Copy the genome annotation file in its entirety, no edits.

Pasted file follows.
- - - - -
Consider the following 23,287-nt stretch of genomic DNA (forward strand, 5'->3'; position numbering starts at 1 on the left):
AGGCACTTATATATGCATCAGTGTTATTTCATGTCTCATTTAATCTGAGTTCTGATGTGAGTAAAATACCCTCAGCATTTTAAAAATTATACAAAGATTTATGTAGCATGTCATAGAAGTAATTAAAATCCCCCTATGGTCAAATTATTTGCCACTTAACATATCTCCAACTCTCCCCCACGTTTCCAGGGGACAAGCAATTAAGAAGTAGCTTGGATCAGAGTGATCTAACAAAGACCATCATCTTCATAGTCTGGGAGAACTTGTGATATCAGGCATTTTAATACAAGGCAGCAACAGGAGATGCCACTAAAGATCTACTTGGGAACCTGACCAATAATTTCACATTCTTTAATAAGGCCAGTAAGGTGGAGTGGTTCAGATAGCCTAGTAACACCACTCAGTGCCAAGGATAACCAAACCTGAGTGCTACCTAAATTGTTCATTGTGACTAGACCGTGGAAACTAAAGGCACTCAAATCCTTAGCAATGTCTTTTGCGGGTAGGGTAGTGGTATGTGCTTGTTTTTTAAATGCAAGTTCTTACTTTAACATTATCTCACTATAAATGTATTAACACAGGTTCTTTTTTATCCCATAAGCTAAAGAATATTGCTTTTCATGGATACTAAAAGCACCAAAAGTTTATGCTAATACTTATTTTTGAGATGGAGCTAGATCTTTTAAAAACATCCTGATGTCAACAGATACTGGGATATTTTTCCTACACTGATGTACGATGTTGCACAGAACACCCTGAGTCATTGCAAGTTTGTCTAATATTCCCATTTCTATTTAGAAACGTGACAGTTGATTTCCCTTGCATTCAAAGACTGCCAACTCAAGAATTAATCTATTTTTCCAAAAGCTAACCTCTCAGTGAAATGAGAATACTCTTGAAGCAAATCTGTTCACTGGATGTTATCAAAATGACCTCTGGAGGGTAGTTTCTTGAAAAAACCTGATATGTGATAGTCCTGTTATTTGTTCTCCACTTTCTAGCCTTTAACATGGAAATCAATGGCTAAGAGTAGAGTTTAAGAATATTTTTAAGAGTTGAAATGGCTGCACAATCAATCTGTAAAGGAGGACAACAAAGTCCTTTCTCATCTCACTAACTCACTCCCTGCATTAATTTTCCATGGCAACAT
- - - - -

Consider the following 23,287-nt stretch of genomic DNA (forward strand, 5'->3'; position numbering starts at 1 on the left):
AGGCACTTATATATGCATCAGTGTTATTTCATGTCTCATTTAATCTGAGTTCTGATGTGAGTAAAATACCCTCAGCATTTTAAAAATTATACAAAGATTTATGTAGCATGTCATAGAAGTAATTAAAATCCCCCTATGGTCAAATTATTTGCCACTTAACATATCTCCAACTCTCCCCCACGTTTCCAGGGGACAAGCAATTAAGAAGTAGCTTGGATCAGAGTGATCTAACAAAGACCATCATCTTCATAGTCTGGGAGAACTTGTGATATCAGGCATTTTAATACAAGGCAGCAACAGGAGATGCCACTAAAGATCTACTTGGGAACCTGACCAATAATTTCACATTCTTTAATAAGGCCAGTAAGGTGGAGTGGTTCAGATAGCCTAGTAACACCACTCAGTGCCAAGGATAACCAAACCTGAGTGCTACCTAAATTGTTCATTGTGACTAGACCGTGGAAACTAAAGGCACTCAAATCCTTAGCAATGTCTTTTGCGGGTAGGGTAGTGGTATGTGCTTGTTTTTTAAATGCAAGTTCTTACTTTAACATTATCTCACTATAAATGTATTAACACAGGTTCTTTTTTATCCCATAAGCTAAAGAATATTGCTTTTCATGGATACTAAAAGCACCAAAAGTTTATGCTAATACTTATTTTTGAGATGGAGCTAGATCTTTTAAAAACATCCTGATGTCAACAGATACTGGGATATTTTTCCTACACTGATGTACGATGTTGCACAGAACACCCTGAGTCATTGCAAGTTTGTCTAATATTCCCATTTCTATTTAGAAACGTGACAGTTGATTTCCCTTGCATTCAAAGACTGCCAACTCAAGAATTAATCTATTTTTCCAAAAGCTAACCTCTCAGTGAAATGAGAATACTCTTGAAGCAAATCTGTTCACTGGATGTTATCAAAATGACCTCTGGAGGGTAGTTTCTTGAAAAAACCTGATATGTGATAGTCCTGTTATTTGTTCTCCACTTTCTAGCCTTTAACATGGAAATCAATGGCTAAGAGTAGAGTTTAAGAATATTTTTAAGAGTTGAAATGGCTGCACAATCAATCTGTAAAGGAGGACAACAAAGTCCTTTCTCATCTCACTAACTCACTCCCTGCATTAATTTTCCATGGCAACAT